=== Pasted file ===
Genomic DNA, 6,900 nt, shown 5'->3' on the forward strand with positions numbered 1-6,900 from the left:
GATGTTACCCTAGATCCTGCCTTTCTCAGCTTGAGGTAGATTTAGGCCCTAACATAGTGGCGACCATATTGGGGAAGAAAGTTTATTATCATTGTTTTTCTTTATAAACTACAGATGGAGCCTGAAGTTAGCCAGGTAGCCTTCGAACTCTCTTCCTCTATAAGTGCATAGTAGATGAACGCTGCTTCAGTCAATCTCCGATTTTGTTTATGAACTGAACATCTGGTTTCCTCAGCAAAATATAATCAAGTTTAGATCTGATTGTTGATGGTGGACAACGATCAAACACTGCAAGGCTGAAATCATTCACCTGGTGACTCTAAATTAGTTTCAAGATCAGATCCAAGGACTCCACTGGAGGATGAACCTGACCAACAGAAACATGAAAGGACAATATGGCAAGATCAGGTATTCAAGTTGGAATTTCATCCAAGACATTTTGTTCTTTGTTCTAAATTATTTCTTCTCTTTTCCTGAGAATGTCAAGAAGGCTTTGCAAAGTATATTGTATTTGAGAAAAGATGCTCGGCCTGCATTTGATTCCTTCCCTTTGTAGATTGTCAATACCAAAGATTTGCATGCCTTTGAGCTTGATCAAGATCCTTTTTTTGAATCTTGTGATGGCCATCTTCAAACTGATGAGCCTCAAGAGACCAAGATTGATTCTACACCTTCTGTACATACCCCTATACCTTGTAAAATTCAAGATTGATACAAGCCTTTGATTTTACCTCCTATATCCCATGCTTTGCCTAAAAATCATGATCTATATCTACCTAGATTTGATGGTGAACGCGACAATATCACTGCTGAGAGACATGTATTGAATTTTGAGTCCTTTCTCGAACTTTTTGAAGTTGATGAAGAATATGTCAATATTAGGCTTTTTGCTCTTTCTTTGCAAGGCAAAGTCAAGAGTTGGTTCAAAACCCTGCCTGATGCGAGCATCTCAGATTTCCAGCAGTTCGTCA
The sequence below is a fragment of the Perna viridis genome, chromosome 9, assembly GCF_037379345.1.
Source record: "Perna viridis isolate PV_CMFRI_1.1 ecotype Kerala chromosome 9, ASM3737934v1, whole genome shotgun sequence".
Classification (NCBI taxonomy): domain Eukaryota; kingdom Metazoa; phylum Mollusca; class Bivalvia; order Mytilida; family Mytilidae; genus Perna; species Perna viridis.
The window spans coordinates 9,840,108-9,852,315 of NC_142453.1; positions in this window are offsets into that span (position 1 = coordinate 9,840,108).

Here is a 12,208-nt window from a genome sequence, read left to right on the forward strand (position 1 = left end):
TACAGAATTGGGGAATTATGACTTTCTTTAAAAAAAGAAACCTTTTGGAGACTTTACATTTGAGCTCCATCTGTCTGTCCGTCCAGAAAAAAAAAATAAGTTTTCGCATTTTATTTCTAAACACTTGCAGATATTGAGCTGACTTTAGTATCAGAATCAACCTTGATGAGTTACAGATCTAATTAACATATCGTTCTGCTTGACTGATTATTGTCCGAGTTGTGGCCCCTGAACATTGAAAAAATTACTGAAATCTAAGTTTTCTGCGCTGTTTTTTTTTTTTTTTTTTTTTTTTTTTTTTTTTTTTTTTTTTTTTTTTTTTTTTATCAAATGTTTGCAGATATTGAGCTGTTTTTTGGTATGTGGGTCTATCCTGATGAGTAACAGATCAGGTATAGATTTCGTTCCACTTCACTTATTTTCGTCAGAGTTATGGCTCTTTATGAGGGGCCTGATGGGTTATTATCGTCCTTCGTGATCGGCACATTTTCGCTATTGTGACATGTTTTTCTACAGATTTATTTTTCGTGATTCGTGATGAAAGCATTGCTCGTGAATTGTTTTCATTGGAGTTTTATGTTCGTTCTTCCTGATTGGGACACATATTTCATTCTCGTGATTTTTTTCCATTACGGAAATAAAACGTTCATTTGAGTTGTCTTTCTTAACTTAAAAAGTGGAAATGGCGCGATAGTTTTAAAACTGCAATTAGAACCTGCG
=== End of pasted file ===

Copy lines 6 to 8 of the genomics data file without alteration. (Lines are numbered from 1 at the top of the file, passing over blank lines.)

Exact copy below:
The window spans coordinates 9,840,108-9,852,315 of NC_142453.1; positions in this window are offsets into that span (position 1 = coordinate 9,840,108).

Here is a 12,208-nt window from a genome sequence, read left to right on the forward strand (position 1 = left end):
TACAGAATTGGGGAATTATGACTTTCTTTAAAAAAAGAAACCTTTTGGAGACTTTACATTTGAGCTCCATCTGTCTGTCCGTCCAGAAAAAAAAAATAAGTTTTCGCATTTTATTTCTAAACACTTGCAGATATTGAGCTGACTTTAGTATCAGAATCAACCTTGATGAGTTACAGATCTAATTAACATATCGTTCTGCTTGACTGATTATTGTCCGAGTTGTGGCCCCTGAACATTGAAAAAATTACTGAAATCTAAGTTTTCTGCGCTGTTTTTTTTTTTTTTTTTTTTTTTTTTTTTTTTTTTTTTTTTTTTTTTTTTTTTTATCAAATGTTTGCAGATATTGAGCTGTTTTTTGGTATGTGGGTCTATCCTGATGAGTAACAGATCAGGTATAGATTTCGTTCCACTTCACTTATTTTCGTCAGAGTTATGGCTCTTTATGAGGGGCCTGATGGGTTATTATCGTCCTTCGTGATCGGCACATTTTCGCTATTGTGACATGTTTTTCTACAGATTTATTTTTCGTGATTCGTGATGAAAGCATTGCTCGTGAATTGTTTTCATTGGAGTTTTATGTTCGTTCTTCCTGATTGGGACACATATTTCATTCTCGTGATTTTTTTCCATTACGGAAATAAAACGTTCATTTGAGTTGTCTTTCTTAACTTAAAAAGTGGAAATGGCGCGATAGTTTTAAAACTGCAATTAGAACCTGCG